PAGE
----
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Letting Go with Guy Finley

Waiting on God, the practice of ceaseless prayer, working at quiet mindfulness: none of these measures preclude being active in life; what is required of us is that our first action is stillness, followed by willingness to receive whatever we have been given by Life.

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Count all those many things you have ever given to yourself, and then ask: “What real meaning have they today?” Then reflect a moment on those things of meaning you gave to others at a cost to yourself. By such retrospective you will make this glad discovery: the true meaning of giving is better found in what you are willing to take from yourself.

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In this short talk, Guy Finley talks about an uncommon kind of sensitivity that is required of the sincere spiritual aspirant who wishes to know a freedom that cannot be assailed by any darkness.

Click here to listen to “Release Yourself From the Insensitive Self”

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Question: I know that one is supposed to work to keep their attention wherever they are, but I live and work in New York City where the atmosphere is so dense and dynamic that you will encounter many impressions from a simple walk down the street, and you can easily forget a particular occurrence by the time you turn a corner. Multi-tasking is valued and even expected here in the workplace. Yet the city offers a progressive mindset with much healthy exposure and variety that helps develop a person unlike anything else. How much is too much activity for one who wishes to take on and risk more yet wants to keep their attention and not be overwhelmed with an unnecessary amount of activity where they live?

Answer: First, and perhaps most important of all, is that we do with our life moment to moment what we value above all else. There is no escaping this fact, nor should we try — as within it is the only way to find the freedom for which our heart of hearts longs.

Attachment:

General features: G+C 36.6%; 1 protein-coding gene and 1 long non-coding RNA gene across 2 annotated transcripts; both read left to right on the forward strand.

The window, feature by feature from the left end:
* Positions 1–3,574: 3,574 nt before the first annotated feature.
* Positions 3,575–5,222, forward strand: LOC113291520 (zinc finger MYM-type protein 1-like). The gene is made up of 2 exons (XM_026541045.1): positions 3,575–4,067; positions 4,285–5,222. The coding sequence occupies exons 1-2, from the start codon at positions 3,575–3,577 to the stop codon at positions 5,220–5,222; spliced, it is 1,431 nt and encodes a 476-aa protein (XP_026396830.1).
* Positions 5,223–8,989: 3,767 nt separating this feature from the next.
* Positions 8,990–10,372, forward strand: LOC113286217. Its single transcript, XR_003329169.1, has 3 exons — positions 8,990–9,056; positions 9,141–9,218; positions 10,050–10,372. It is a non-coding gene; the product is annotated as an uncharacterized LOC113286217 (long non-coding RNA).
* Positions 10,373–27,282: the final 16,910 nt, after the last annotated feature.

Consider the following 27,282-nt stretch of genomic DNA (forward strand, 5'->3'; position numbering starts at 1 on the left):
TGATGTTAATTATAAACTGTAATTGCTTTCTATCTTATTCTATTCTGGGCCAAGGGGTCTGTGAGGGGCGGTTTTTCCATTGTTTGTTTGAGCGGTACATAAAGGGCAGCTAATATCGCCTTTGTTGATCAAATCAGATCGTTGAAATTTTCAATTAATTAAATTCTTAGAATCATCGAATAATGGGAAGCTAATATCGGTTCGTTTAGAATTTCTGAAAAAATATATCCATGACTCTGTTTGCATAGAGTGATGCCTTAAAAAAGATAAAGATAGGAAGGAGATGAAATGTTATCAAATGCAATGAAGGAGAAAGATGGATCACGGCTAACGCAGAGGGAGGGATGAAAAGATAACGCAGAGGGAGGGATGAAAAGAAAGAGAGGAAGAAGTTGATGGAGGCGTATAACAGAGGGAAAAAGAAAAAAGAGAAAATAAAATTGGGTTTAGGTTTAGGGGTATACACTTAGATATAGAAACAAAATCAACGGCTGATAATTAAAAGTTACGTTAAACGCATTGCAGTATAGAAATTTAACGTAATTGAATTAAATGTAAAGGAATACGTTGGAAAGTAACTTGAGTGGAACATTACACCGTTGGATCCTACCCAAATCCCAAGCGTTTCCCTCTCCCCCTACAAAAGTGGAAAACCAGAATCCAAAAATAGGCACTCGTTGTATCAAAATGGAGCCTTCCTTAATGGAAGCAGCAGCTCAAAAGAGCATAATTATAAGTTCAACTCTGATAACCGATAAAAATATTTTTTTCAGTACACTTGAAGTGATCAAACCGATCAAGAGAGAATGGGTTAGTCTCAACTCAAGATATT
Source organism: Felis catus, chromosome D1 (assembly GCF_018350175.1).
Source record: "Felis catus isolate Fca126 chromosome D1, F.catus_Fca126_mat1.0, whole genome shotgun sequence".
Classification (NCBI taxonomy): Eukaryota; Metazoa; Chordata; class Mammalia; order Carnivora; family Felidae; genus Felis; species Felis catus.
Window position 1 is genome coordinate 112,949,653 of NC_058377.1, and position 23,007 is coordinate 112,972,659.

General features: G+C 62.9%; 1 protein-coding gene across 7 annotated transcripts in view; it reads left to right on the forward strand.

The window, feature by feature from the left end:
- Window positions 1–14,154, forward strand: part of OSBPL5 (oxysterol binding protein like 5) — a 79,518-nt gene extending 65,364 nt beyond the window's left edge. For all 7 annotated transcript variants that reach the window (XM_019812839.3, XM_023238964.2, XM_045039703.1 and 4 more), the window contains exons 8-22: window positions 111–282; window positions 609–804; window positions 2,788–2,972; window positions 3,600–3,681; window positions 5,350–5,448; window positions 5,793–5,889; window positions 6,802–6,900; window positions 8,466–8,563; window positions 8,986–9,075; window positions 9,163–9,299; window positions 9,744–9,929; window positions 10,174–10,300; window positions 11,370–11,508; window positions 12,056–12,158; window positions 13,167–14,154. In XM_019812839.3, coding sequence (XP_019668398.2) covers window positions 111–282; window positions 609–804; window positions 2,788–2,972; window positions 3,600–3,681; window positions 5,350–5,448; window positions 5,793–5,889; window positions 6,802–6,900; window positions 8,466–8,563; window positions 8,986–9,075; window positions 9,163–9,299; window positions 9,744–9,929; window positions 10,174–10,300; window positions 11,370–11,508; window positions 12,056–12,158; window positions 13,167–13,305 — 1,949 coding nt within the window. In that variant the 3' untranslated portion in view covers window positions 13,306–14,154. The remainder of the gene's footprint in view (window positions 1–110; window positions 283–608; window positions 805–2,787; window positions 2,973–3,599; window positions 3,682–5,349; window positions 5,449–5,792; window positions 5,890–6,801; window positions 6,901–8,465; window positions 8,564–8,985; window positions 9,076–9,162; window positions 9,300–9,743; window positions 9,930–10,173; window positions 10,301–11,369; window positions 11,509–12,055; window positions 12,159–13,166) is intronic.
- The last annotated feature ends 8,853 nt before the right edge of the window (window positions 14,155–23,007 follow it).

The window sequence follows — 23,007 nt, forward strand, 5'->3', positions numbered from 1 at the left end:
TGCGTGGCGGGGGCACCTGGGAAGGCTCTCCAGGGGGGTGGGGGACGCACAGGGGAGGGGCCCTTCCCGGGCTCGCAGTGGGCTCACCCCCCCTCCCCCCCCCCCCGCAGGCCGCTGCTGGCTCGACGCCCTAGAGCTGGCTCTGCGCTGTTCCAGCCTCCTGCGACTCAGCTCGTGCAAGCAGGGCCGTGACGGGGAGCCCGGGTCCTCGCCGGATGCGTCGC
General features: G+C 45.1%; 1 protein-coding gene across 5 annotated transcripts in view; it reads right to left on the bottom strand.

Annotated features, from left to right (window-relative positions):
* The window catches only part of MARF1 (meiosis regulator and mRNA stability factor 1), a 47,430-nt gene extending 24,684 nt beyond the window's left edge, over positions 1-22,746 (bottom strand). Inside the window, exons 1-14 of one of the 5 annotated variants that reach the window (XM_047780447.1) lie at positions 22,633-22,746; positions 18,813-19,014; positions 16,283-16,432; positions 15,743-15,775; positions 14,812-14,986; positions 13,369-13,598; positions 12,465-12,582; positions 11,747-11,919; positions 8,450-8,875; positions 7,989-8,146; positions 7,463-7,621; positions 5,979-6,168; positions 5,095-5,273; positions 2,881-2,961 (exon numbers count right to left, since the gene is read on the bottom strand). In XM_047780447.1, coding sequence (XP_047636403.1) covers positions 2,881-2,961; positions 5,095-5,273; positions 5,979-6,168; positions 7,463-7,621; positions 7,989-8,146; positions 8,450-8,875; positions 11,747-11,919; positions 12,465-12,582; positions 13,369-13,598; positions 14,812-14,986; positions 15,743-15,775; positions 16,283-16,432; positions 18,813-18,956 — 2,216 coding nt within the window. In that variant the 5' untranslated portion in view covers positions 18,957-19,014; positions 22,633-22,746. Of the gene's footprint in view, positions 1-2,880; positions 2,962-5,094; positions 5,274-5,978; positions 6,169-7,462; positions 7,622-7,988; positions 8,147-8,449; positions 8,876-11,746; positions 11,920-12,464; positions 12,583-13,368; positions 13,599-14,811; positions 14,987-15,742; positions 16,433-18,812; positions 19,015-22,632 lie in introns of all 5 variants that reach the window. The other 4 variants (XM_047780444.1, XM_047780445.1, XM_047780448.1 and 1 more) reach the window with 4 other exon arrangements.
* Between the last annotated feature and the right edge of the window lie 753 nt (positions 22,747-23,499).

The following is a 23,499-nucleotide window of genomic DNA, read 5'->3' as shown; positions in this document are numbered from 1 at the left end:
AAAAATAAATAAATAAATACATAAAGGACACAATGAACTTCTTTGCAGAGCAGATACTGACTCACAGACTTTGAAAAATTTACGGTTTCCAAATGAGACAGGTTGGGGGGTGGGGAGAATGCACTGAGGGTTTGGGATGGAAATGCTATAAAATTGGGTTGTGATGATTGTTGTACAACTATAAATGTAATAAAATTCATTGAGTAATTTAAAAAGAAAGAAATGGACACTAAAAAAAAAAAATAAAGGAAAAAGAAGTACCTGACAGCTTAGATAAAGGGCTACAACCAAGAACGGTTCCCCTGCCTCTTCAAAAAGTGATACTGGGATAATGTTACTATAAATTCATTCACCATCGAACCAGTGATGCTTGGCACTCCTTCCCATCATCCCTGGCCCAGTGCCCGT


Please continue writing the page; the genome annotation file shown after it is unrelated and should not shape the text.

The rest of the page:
Everyone, everything must work in this world; it is a rule of life, a principal connected to obligation and the reconciliation of all that is. That said, there is what we owe to the world, and then there is what we must “give” to ourselves even in the midst of our busy-ness, if we ever hope to be free.

In many respects, the activities of people in this world — in their pursuit of pleasure, possessions, sensation — and all forms of experience connected to always having “so much to do” — is not unlike an individual trying to paint a picture on the surface of a running stream. Everything that we do in passing time will always prove itself to be pointless with regards to our wish to finding interior permanence. And, in a way, that’s the only question: not just where and how we spend our life, but what do we care about most, moment to moment, in the throws of our affairs?

It is too easy to be pulled into the dark undercurrent that runs through the secret underbelly of this world; billions of people believe they have somehow escaped such spiritual captivity, when their activities are it’s very heartbeat. One way in which we can know our actual proximity to this unseen psychological prison is the degree to which we justify, or otherwise find ways to make peace with whatever unwanted position we have found ourselves within.

There are some things in this life for which there can be no substitute, regardless how temporarily promising or stimulating. On the other hand, it seems that the upper path can only be found and walked by those who realize not just the temporality of all their past choices but, more significantly, how temporary is the self that was satisfied by the same.

Lastly, never doubt that the Divine isn’t always aware of your needs before you are. This means that the true work for us as aspirants is to be as open as we can be to seeing how certain self-supplied needs leave us wanting. In this awareness are both a negation and the confirmation that our wish is being answered.

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